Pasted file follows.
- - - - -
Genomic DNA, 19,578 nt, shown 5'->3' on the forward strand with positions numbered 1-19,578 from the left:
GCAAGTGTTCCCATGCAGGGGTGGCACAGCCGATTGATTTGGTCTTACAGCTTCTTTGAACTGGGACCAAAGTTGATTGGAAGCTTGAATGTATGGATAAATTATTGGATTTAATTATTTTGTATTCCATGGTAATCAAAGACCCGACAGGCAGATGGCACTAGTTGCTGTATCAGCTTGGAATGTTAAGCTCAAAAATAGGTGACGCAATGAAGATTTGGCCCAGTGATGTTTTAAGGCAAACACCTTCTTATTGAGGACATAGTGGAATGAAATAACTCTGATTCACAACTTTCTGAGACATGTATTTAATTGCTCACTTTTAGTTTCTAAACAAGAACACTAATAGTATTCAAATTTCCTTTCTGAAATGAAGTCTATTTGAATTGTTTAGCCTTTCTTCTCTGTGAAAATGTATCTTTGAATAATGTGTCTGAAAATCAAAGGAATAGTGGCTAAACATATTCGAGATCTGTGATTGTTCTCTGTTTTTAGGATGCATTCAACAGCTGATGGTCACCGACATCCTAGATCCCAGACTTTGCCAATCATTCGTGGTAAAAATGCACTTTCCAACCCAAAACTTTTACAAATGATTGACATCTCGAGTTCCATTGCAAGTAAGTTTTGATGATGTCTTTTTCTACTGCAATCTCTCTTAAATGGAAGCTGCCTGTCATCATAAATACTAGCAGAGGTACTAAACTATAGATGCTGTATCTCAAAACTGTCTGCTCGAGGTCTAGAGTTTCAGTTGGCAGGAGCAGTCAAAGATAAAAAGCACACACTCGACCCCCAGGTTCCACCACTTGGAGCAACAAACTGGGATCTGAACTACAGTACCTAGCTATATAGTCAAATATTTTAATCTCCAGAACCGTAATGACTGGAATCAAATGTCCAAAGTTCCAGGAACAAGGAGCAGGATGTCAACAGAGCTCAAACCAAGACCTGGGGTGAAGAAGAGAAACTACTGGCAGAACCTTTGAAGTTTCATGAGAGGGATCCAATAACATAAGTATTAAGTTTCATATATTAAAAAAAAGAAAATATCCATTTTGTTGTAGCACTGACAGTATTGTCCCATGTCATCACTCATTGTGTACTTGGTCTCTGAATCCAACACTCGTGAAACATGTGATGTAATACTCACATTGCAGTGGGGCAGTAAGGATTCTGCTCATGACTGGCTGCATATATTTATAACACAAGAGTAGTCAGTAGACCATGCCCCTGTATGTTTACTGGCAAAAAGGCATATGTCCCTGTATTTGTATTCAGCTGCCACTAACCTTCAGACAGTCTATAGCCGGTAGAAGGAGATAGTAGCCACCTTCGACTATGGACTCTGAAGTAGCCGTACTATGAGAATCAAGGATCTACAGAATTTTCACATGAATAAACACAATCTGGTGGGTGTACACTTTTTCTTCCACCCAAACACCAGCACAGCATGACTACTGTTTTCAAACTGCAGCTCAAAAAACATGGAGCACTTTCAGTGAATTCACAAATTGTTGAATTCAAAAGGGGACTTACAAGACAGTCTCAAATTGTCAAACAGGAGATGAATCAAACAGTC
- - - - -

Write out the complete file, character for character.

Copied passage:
Genomic DNA, 19,578 nt, shown 5'->3' on the forward strand with positions numbered 1-19,578 from the left:
GCAAGTGTTCCCATGCAGGGGTGGCACAGCCGATTGATTTGGTCTTACAGCTTCTTTGAACTGGGACCAAAGTTGATTGGAAGCTTGAATGTATGGATAAATTATTGGATTTAATTATTTTGTATTCCATGGTAATCAAAGACCCGACAGGCAGATGGCACTAGTTGCTGTATCAGCTTGGAATGTTAAGCTCAAAAATAGGTGACGCAATGAAGATTTGGCCCAGTGATGTTTTAAGGCAAACACCTTCTTATTGAGGACATAGTGGAATGAAATAACTCTGATTCACAACTTTCTGAGACATGTATTTAATTGCTCACTTTTAGTTTCTAAACAAGAACACTAATAGTATTCAAATTTCCTTTCTGAAATGAAGTCTATTTGAATTGTTTAGCCTTTCTTCTCTGTGAAAATGTATCTTTGAATAATGTGTCTGAAAATCAAAGGAATAGTGGCTAAACATATTCGAGATCTGTGATTGTTCTCTGTTTTTAGGATGCATTCAACAGCTGATGGTCACCGACATCCTAGATCCCAGACTTTGCCAATCATTCGTGGTAAAAATGCACTTTCCAACCCAAAACTTTTACAAATGATTGACATCTCGAGTTCCATTGCAAGTAAGTTTTGATGATGTCTTTTTCTACTGCAATCTCTCTTAAATGGAAGCTGCCTGTCATCATAAATACTAGCAGAGGTACTAAACTATAGATGCTGTATCTCAAAACTGTCTGCTCGAGGTCTAGAGTTTCAGTTGGCAGGAGCAGTCAAAGATAAAAAGCACACACTCGACCCCCAGGTTCCACCACTTGGAGCAACAAACTGGGATCTGAACTACAGTACCTAGCTATATAGTCAAATATTTTAATCTCCAGAACCGTAATGACTGGAATCAAATGTCCAAAGTTCCAGGAACAAGGAGCAGGATGTCAACAGAGCTCAAACCAAGACCTGGGGTGAAGAAGAGAAACTACTGGCAGAACCTTTGAAGTTTCATGAGAGGGATCCAATAACATAAGTATTAAGTTTCATATATTAAAAAAAAGAAAATATCCATTTTGTTGTAGCACTGACAGTATTGTCCCATGTCATCACTCATTGTGTACTTGGTCTCTGAATCCAACACTCGTGAAACATGTGATGTAATACTCACATTGCAGTGGGGCAGTAAGGATTCTGCTCATGACTGGCTGCATATATTTATAACACAAGAGTAGTCAGTAGACCATGCCCCTGTATGTTTACTGGCAAAAAGGCATATGTCCCTGTATTTGTATTCAGCTGCCACTAACCTTCAGACAGTCTATAGCCGGTAGAAGGAGATAGTAGCCACCTTCGACTATGGACTCTGAAGTAGCCGTACTATGAGAATCAAGGATCTACAGAATTTTCACATGAATAAACACAATCTGGTGGGTGTACACTTTTTCTTCCACCCAAACACCAGCACAGCATGACTACTGTTTTCAAACTGCAGCTCAAAAAACATGGAGCACTTTCAGTGAATTCACAAATTGTTGAATTCAAAAGGGGACTTACAAGACAGTCTCAAATTGTCAAACAGGAGATGAATCAAACAGTC